Why MA Ballot Question 2 (Expanding Bottle Deposits) Was A Bad Idea

WhyI am an ardent recycler, but strongly believed that the question on the recent Massachusetts ballot to expand bottle deposits to cover non-carbonated beverages was a bad idea. The theory is that having people pay a small additional fee for each bottle purchased which is only returned when the bottle is brought to a redemption center will increase recycling behavior. Research on motivation, though, shows us the opposite.

A bottle deposit is an extrinsic motivator for recycling behavior. Recycle, and you get your nickel back.

What happens when someone decides they don’t need the nickel?

What happens when someone has an empty bottle in New Hampshire or California, and won’t get the nickel if they recycle there?

What happens when dragging all of the empty bottles back to a redemption center becomes a pain, and instead of thinking about the values of recycling, someone rationalizes that a few dollars isn’t worth the hassle?

Better to encourage identified regulation, so someone recycles a water bottle in support of their larger goal to protect the environment.

Better still to encourage integrated regulation, so the bottle gets recycled by someone who considers herself an environmentalist and would never dream of placing it in a trash bin instead of a recycling bin.

If the research on the undermining effect has taught us anything, it’s that amping up extrinsic incentives is a great way to extinguish long-term behavior change. If our goal is to encourage recycling of plastic beverage containers, expanding bottle deposits is the wrong way to go about it. Chances are, that’s not why MA voters rejected Question 2, but this psychologist is glad they did anyway.RecyclingMotivation

5 thoughts on “Why MA Ballot Question 2 (Expanding Bottle Deposits) Was A Bad Idea

  1. I agree that, on the whole, bottle bills are not the motivator they perhaps were 30 years ago when they came into vogue. Recycling today is far more commonplace than it was in the early 1980s. It would be interesting to dig into what portion of that increase is related to extrinsic motivators like bottle deposits — there is, at minimum, a correlation between incentive systems and increased recycling. But I’m not willing, for good reason, to say that incentive systems led to a broad increase in recycling.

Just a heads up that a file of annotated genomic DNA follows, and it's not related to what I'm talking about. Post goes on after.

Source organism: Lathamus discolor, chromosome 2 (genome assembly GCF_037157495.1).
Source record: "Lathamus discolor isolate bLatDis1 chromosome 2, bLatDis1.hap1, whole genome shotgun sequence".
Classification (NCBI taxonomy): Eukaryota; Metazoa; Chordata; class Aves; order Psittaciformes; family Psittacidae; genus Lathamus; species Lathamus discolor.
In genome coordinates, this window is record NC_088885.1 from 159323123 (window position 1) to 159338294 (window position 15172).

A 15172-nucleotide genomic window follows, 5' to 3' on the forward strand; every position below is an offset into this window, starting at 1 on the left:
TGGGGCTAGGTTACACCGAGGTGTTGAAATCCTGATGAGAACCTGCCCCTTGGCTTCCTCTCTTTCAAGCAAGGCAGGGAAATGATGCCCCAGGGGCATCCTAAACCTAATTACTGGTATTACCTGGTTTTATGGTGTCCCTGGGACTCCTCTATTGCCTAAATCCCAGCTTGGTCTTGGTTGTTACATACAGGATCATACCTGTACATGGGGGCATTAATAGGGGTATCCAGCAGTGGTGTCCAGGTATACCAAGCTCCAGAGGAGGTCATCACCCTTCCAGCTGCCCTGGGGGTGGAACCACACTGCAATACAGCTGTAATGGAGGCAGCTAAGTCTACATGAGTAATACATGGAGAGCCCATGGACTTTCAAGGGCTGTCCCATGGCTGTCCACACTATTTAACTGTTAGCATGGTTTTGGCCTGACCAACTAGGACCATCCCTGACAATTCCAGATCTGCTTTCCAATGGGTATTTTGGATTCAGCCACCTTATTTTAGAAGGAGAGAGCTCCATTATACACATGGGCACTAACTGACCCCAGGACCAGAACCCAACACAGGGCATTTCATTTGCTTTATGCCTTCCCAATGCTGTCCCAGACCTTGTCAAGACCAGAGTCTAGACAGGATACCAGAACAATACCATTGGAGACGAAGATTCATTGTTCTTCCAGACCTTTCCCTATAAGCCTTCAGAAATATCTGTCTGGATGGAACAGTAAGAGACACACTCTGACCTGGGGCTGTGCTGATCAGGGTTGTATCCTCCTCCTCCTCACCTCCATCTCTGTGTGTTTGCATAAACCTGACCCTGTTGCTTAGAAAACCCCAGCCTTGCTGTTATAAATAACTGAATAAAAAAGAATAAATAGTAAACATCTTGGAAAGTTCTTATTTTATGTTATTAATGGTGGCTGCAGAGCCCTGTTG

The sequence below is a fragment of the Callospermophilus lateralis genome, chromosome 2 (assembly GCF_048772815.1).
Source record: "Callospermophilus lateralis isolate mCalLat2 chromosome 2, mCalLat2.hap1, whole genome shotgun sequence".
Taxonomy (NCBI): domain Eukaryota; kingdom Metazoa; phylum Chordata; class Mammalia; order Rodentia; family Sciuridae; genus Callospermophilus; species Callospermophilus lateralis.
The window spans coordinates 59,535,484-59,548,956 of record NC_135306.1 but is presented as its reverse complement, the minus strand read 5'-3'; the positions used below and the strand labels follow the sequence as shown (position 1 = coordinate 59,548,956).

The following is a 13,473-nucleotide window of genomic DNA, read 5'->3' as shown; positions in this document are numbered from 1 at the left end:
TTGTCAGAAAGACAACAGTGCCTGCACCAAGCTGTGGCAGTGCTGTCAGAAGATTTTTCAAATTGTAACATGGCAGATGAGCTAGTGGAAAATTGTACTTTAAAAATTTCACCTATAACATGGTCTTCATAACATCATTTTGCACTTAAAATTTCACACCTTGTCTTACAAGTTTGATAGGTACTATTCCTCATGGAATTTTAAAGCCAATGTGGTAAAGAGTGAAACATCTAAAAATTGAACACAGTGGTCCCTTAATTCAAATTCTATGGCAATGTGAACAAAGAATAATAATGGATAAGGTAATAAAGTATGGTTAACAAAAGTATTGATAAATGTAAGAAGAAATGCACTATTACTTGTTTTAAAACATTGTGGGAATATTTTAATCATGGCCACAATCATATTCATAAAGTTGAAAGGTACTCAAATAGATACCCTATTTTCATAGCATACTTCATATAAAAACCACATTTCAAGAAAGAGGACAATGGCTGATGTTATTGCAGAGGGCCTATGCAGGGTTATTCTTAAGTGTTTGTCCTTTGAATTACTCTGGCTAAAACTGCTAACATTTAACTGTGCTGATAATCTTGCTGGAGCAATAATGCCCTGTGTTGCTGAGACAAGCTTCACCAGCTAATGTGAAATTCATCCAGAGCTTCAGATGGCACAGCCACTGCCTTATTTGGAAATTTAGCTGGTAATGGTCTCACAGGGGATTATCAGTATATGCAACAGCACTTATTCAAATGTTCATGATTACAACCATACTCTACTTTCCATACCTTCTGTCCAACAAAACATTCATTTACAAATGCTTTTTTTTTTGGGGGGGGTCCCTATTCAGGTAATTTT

My position is, in Mass., we have to “dance with the one that brung us” on this. Mass. and several other states have bottle bills that incent returning some containers and not others. Consequently, there’s a market — primary (the initial user takes action to return the container) or secondary (other people collect these containers and return them to earn the incentive) — for collecting and returning the incented containers that doesn’t exist for non-incented containers. A Coke bottle is much less likely to go unrecycled than an Evian bottle.

    Supporters of the bill — and I acknowledge that’s going to be a skewed perspective, but I can’t find objective data on it nor can I find anyone refuting it — point out 80 percent of incented containers are recycled; 23 percent of non-incented containers are. I suspect it’s difficult to get really solid info on that, but let’s give them each a 20 point margin of error against them; that’s still 60-43.

    In a municipality where an incentive system such as we have in Mass. exists, I think that system should include as much recyclable material as possible.

    Alternatively, perhaps the entire system ought to go away. With recycling rates for non-incented materials as high as they are, there’s a strong argument that a system focused only on beverage containers is outdated and aimed at only a narrow portion of the issue.